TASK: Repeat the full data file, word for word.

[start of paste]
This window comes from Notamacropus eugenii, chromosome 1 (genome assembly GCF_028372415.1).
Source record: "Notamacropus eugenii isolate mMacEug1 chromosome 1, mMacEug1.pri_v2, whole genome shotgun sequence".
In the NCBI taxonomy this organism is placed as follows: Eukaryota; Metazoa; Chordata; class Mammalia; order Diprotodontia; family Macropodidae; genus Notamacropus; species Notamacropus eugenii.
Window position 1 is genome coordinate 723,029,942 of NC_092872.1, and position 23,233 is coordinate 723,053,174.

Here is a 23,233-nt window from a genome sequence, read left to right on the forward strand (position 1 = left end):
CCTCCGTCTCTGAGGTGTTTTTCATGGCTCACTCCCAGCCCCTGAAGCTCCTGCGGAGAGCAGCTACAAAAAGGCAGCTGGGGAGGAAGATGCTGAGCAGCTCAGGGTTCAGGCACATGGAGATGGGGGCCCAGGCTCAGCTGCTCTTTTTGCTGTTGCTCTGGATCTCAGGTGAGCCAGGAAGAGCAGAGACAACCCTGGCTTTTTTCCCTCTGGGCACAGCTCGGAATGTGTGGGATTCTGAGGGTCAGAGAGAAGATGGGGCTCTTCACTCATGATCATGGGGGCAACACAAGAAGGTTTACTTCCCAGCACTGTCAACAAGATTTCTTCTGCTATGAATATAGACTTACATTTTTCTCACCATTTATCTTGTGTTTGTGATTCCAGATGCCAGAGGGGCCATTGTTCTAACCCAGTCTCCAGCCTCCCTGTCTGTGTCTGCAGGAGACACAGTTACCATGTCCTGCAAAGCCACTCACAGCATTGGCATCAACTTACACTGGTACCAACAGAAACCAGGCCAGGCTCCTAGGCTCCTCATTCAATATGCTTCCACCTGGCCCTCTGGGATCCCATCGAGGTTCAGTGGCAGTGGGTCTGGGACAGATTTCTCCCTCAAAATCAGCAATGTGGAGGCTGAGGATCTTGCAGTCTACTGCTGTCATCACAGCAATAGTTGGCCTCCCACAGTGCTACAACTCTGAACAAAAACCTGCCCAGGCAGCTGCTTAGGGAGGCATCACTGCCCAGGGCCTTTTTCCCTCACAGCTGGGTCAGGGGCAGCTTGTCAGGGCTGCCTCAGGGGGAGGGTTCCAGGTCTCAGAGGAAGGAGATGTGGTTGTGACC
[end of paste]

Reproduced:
This window comes from Notamacropus eugenii, chromosome 1 (genome assembly GCF_028372415.1).
Source record: "Notamacropus eugenii isolate mMacEug1 chromosome 1, mMacEug1.pri_v2, whole genome shotgun sequence".
In the NCBI taxonomy this organism is placed as follows: Eukaryota; Metazoa; Chordata; class Mammalia; order Diprotodontia; family Macropodidae; genus Notamacropus; species Notamacropus eugenii.
Window position 1 is genome coordinate 723,029,942 of NC_092872.1, and position 23,233 is coordinate 723,053,174.

Here is a 23,233-nt window from a genome sequence, read left to right on the forward strand (position 1 = left end):
CCTCCGTCTCTGAGGTGTTTTTCATGGCTCACTCCCAGCCCCTGAAGCTCCTGCGGAGAGCAGCTACAAAAAGGCAGCTGGGGAGGAAGATGCTGAGCAGCTCAGGGTTCAGGCACATGGAGATGGGGGCCCAGGCTCAGCTGCTCTTTTTGCTGTTGCTCTGGATCTCAGGTGAGCCAGGAAGAGCAGAGACAACCCTGGCTTTTTTCCCTCTGGGCACAGCTCGGAATGTGTGGGATTCTGAGGGTCAGAGAGAAGATGGGGCTCTTCACTCATGATCATGGGGGCAACACAAGAAGGTTTACTTCCCAGCACTGTCAACAAGATTTCTTCTGCTATGAATATAGACTTACATTTTTCTCACCATTTATCTTGTGTTTGTGATTCCAGATGCCAGAGGGGCCATTGTTCTAACCCAGTCTCCAGCCTCCCTGTCTGTGTCTGCAGGAGACACAGTTACCATGTCCTGCAAAGCCACTCACAGCATTGGCATCAACTTACACTGGTACCAACAGAAACCAGGCCAGGCTCCTAGGCTCCTCATTCAATATGCTTCCACCTGGCCCTCTGGGATCCCATCGAGGTTCAGTGGCAGTGGGTCTGGGACAGATTTCTCCCTCAAAATCAGCAATGTGGAGGCTGAGGATCTTGCAGTCTACTGCTGTCATCACAGCAATAGTTGGCCTCCCACAGTGCTACAACTCTGAACAAAAACCTGCCCAGGCAGCTGCTTAGGGAGGCATCACTGCCCAGGGCCTTTTTCCCTCACAGCTGGGTCAGGGGCAGCTTGTCAGGGCTGCCTCAGGGGGAGGGTTCCAGGTCTCAGAGGAAGGAGATGTGGTTGTGACC